Hey there, time traveller!
This article was published 26/1/2013 (1311 days ago), so information in it may no longer be current.
An article subtitled Idle No More commenters could use some lessons in critical thinking attracted more than 1,615 comments.
"We need to do professional development in critical thinking and become critical thinkers ourselves."
Good advice; you should try heeding it sometime. When you 'teach' treaty and aboriginal rights, do you accept critical scrutiny as to whether or not treaty and aboriginal rights are consistent with the idea of equal rights and human equality?
You've accepted a raft of assumptions uncritically and adopted a position of labelling any opposition to those assumptions as being racist. It's pretty rich of you to decry racism while defending racial particularism and that in as cosmopolitan a society as has ever existed.
There are a lot of inappropriate comments on these stories for sure. But too many legitimate criticisms of wrongdoing are met with the blanket reply of THAT'S RACIST.
When Bev Oda was bounced from cabinet, she didn't whine about racism. She took it on the chin. Politicians get criticized all the time -- it's part of the job. Yet too many times, Canadians are expected to overlook blatant misbehaviour on the part of band governments and councils for fear of being labelled racist. At some point a more sophisticated response than THAT'S RACIST is required from the aboriginal power structure.
What ridiculous, insulting nonsense. The author picks a handful of hateful comments out of a sea of valid objections to this "movement."
The author may not see a difference between these protests and the others he references, but most Canadians do. Nobody here is oppressed. Nobody's land was "stolen." Perhaps someone's ancestors made a bad deal; perhaps not. That is up for debate. Resorting to hysterical hyperbole is the tool of the weak-minded who have nothing to back up their arguments.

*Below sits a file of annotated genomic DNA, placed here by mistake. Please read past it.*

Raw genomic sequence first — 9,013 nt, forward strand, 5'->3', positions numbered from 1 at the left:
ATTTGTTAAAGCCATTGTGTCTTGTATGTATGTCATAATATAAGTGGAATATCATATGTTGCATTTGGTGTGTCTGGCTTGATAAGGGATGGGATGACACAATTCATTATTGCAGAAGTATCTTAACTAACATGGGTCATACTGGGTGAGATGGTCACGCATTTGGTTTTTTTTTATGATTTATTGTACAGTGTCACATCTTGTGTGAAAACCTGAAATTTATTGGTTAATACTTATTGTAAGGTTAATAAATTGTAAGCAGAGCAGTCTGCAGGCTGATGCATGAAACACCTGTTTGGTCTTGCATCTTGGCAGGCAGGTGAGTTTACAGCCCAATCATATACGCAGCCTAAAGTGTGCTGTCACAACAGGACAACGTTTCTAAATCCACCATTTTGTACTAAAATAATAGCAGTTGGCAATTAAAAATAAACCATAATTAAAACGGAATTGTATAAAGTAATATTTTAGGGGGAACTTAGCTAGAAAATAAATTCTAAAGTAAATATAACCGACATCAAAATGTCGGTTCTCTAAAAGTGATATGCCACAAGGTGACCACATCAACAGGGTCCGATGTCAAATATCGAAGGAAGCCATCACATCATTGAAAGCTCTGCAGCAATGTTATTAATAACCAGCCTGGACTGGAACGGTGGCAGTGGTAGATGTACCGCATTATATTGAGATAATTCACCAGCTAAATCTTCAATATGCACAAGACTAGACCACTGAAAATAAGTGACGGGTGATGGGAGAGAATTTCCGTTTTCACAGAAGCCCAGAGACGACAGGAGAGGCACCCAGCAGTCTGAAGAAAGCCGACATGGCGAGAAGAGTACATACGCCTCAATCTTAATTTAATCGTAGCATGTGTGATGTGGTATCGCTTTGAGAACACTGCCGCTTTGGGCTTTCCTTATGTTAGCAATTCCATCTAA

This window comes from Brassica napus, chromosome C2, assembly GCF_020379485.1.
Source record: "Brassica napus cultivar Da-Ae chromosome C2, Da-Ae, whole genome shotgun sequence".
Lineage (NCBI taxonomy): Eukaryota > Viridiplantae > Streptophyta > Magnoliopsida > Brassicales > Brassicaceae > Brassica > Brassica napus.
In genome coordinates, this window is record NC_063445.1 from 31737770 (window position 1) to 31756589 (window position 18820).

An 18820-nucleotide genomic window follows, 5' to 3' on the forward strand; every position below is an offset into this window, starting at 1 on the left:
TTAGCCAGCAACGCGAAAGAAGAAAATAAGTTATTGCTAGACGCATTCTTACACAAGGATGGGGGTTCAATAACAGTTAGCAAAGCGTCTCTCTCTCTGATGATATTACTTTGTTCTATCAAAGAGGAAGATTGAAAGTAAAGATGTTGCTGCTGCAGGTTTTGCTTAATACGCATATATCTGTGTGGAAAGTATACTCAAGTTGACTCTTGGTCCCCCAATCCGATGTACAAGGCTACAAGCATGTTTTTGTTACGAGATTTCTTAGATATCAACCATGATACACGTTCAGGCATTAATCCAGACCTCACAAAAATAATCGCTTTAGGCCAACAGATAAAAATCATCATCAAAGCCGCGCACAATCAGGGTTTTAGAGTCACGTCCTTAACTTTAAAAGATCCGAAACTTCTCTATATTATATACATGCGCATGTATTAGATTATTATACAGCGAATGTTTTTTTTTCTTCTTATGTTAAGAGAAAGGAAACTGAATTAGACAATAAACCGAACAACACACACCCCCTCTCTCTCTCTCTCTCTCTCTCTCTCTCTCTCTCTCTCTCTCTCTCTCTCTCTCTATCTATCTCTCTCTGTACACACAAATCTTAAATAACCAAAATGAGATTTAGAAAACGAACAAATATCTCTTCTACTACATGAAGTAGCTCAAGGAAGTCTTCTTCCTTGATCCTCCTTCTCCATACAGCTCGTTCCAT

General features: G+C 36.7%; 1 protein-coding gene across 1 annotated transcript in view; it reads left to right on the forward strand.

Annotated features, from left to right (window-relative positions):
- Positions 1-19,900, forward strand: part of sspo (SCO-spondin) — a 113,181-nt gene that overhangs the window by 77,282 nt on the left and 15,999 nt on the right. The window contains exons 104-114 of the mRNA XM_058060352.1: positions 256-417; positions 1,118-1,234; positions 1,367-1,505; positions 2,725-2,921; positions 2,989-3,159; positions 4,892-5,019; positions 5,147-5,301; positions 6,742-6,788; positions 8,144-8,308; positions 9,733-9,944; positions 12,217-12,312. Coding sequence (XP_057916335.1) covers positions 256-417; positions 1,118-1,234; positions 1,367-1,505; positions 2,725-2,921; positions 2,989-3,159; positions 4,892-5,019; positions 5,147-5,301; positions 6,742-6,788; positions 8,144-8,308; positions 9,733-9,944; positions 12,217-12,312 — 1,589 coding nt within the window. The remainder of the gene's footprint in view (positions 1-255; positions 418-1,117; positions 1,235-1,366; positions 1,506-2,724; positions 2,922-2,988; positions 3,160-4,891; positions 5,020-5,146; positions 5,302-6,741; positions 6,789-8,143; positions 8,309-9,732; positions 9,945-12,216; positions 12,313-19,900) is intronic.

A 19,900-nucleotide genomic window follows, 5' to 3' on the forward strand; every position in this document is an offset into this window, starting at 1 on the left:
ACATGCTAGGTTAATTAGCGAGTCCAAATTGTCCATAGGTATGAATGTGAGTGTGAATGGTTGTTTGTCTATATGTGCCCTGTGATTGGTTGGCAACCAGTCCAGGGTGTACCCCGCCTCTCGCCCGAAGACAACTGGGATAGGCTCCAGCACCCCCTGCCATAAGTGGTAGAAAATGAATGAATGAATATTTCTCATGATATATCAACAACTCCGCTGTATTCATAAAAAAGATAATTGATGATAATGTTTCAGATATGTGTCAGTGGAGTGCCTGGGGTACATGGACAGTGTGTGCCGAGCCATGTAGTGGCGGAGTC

One could easily characterize the Idle No More movement as a call for more money from government. Let us be clear -- the failure of government to give a racial group as much money as they demand is NOT oppression.
What an idiot. We Canadians are angry, not racist. The Indians are being racist against we the taxpayers that have been supporting them.
THEY opened a big 'can of worms' that they will probably regret as support is being extinguished.
The hardest yet most important part of reconciliation is forgiveness.
When anger is your driving force, rational thought is absent.
-- Sarah G
It would seem that the central point of this article is to make generalizations about the Canadian public's opinions on Idle No More and recommend changes to secondary school curriculum based on a handful of obviously stupid message-board posts? Is that not a classic example of the Fallacy of Composition?
I disagree that there is a racist attitude toward the First Nation's People. The negative response to the Idle No More movement has more to do with Canadian taxpayers seeing billions of dollars poured into Indian Affairs with Third World living condition results. Living on a reserve is not forced apartheid, but rather a cultural and personal choice. Canada is a free country and anyone can choose to work and live anywhere they want. You must first want to improve your situation through your own efforts and hard work.
If this article is considered critical thinking, I feel sorry for Mr. Henderson's students. They are being cheated out of an education. My opinion of SJR has been drastically lowered. Mr. Henderson's argument would have been slashed to ribbons by my first year philosophy prof. In addition to being factually inaccurate to the core, starting with the fact that nobody's land was stolen, the article simply does not make sense.
-- Gordon Arnold